The domed-disc plug fits against a shoulder. The cup-type plug is driven in until only a little of the lip protrudes.
Typical plug sites are in the side of the block under a manifold; at the back, inside or above the clutch housing – awkwardly near the bulkhead; and in the top of the cylinder head, often hidden under an overhead camshaft.
Plugs can blow out completely, resulting in a sudden loss of coolant. They can also leak slowly through rust holes or around the edge. A slow leak usually leaves a stain down the block. Look all over the engine for such a mark.
Some of the plugs are difficult to find – use a mirror to look in hidden spots – such as the back of the block, next to the bulkhead. An engine may also use more than one size of plug, so measure the hole when buying a replacement.
Access is the next problem. You may have to disconnect the carburettor.
Plugs facing the bulkhead may be unreachable without lifting out the engine, so you may have to have the job done at a garage.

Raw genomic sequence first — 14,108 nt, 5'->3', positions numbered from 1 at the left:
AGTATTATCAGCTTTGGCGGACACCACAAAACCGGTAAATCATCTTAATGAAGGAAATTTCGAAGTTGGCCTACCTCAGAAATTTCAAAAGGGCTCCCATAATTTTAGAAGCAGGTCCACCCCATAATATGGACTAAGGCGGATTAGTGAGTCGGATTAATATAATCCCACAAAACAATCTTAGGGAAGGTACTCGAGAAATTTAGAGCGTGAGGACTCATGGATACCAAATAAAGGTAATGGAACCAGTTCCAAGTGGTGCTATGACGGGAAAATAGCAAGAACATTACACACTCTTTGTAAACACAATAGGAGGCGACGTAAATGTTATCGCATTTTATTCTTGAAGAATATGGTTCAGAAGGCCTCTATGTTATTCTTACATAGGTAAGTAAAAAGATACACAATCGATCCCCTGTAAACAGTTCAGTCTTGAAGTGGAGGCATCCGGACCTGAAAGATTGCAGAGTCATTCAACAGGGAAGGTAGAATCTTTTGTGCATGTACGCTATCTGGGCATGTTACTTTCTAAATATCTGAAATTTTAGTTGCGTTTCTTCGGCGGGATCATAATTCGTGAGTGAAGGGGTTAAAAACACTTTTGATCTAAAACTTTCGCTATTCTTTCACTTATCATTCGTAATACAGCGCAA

Do not cut a hole in the bulkhead. It is load-bearing and, unless you weld a plate back over the hole, weakening it might invalidate your insurance. Riveting the plate on will not suffice.
Disconnect the battery and drain the engine block, saving the coolant if you want to reuse it (See How to flush an engine radiator).
Catch the coolant in a clean container, and filter it through muslin before pouring it back. Check the strength of the solution (See Checking and topping up car antifreeze coolant).
There are two common types of core plug, the cap type and the domed-disc type, which are inserted in different ways.
Removing a core plug